The antibacterial activities of leaves extracts of S. biafrae and B. alba are shown in Figure 5. The results showed that the aqueous extracts of S. biafrae and B. alba had no inhibitory activity against P.aeruginosa and S. typhi but S. aureus was inhibited by the aqueous extracts of both vegetables. This observation may be attributed to the fact that aqueous extracts of S. biafrae and B. alba are effective against gram positive bacteria than gram negative bacteria. Ethanolic extract of B.alba had the highest activity against S. biafrae when compared with the other extacts of B. alba and S. biafrae. The results also showed that both S. biafrae and P.aeruginosa were susceptible to ethanolic extract of B.alba while S. typhi was resistant. This is similar to the findings of Oyewole and Kalejaiye 2, and Sushila et al., 31. Oyewole and Kalejaiye 2 reported that S. aureus, P.aeruginosa and E.coli were susceptible to the ethanolic extract of the leaves of B.alba. Among the extracts of S. biafrae, methanolic extract had the highest inhibitory effect on P.aeruginosa.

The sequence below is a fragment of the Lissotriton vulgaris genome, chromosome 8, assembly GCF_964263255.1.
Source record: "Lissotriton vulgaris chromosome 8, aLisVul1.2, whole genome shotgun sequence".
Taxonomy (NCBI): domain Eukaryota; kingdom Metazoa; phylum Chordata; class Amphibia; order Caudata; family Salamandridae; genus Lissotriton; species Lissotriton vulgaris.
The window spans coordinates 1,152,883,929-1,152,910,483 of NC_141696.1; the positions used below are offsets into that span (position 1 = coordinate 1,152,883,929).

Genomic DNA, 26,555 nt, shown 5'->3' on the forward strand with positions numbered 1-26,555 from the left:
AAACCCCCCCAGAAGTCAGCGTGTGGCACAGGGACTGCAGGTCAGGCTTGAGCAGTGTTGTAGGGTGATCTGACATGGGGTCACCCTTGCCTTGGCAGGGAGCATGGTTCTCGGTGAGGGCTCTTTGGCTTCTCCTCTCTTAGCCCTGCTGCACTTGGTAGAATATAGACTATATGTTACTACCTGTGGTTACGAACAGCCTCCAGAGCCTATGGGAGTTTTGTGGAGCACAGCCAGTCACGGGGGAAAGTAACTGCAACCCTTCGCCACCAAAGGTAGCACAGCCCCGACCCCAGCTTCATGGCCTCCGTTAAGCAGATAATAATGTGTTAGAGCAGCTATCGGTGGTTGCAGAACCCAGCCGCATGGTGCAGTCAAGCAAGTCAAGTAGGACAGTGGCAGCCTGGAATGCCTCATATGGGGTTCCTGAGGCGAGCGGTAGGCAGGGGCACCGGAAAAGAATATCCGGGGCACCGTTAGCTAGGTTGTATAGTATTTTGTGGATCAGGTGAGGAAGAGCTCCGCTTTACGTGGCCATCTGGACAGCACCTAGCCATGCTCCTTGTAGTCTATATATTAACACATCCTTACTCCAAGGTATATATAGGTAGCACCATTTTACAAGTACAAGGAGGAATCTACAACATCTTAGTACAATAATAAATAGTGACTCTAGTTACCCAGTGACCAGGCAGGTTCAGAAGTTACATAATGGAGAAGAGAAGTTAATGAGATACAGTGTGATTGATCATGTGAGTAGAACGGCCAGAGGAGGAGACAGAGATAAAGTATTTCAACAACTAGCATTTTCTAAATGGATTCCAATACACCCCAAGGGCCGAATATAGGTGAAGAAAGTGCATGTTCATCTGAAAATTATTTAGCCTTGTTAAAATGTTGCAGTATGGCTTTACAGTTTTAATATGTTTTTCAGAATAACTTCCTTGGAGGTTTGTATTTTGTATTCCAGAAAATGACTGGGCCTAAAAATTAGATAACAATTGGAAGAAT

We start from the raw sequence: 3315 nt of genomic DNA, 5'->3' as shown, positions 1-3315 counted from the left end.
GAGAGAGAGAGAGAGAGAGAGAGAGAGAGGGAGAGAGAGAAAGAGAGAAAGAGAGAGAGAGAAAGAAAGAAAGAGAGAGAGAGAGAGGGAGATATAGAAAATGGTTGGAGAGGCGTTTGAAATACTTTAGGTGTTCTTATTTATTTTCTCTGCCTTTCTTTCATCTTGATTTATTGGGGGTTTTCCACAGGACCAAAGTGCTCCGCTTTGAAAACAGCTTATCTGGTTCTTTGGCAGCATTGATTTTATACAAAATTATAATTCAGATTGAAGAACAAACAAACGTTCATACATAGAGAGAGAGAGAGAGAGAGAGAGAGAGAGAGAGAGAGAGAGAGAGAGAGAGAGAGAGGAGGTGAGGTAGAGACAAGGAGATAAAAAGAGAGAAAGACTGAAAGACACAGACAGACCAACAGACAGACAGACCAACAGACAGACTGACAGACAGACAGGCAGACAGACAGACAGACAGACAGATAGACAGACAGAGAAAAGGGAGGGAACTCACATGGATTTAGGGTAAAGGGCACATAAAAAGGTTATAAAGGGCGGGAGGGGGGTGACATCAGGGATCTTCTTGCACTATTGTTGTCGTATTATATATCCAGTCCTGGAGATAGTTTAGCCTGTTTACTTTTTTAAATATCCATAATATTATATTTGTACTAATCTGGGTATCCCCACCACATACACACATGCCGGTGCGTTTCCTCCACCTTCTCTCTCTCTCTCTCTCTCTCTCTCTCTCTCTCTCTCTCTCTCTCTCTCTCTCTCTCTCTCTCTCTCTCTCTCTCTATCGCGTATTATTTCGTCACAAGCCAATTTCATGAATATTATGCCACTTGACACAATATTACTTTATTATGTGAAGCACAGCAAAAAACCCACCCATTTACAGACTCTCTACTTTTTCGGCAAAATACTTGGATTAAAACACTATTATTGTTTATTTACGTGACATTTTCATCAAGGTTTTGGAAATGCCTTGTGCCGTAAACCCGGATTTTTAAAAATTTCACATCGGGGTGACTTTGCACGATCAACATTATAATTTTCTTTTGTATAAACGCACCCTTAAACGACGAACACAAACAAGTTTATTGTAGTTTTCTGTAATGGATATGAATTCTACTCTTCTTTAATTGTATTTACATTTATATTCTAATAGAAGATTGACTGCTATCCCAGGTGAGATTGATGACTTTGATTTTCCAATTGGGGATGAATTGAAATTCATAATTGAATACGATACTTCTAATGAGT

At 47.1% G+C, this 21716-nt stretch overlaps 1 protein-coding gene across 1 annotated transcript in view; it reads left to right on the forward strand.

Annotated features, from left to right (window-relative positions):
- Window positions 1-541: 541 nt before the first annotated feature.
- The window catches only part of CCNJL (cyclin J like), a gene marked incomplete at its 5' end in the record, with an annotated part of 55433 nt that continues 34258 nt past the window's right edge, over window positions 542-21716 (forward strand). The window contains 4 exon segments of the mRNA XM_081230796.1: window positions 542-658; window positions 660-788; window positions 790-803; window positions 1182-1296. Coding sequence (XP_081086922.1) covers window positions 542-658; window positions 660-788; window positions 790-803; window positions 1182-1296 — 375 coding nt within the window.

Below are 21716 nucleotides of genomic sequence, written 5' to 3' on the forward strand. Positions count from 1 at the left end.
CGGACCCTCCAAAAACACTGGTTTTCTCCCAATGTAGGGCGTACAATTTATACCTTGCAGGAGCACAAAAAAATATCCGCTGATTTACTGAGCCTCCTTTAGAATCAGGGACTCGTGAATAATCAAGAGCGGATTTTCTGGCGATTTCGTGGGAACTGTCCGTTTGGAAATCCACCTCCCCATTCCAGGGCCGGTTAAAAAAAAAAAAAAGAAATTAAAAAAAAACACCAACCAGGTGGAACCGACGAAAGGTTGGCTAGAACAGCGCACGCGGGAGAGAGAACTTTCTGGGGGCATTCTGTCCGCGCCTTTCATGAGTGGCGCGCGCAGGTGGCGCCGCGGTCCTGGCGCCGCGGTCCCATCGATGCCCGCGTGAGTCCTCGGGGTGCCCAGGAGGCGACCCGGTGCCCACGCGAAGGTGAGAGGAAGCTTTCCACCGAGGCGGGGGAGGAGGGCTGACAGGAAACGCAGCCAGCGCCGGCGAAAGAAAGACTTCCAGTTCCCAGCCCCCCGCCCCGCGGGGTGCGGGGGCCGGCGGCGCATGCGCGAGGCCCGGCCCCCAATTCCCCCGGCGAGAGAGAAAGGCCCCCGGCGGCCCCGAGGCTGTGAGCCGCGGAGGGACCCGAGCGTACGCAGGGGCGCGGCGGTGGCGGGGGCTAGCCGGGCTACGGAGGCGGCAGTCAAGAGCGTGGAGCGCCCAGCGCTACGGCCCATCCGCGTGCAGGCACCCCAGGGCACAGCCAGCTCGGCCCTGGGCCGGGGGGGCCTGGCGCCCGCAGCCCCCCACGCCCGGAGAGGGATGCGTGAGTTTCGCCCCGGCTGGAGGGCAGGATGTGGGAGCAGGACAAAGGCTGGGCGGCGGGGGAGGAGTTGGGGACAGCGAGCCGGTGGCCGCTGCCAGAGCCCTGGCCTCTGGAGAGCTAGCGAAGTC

The results of the antifungal properties of the extracts of S. biafrae and B. alba; presented in Figure 6 showed that the methanolic extracts of both vegetables had 100 % mycelia growth inhibition against T. rubrum, A. fumigates and F. solani. The aqueous extract of S. biafrae had the lowest mycelia growth inhibition against T. rubrum when compared with other extracts of S. biafrae in this study; and T. rubrum was least susceptible to the extracts of both vegetables. It can be deduced from the results of this study that the vegetables extracts displayed higher susceptibility to fungi than bacteria, but both B. alba and S. biafrae demonstrated similar antifungi properties.

B.alba extracts contained stronger antibacterial compounds than S. biafrae, both S. biafrae and B. alba extracts however showed appreciable antimicrobial activities. Their extracts may be developed as antifungal agents for treatment of infections as well as food preservatives.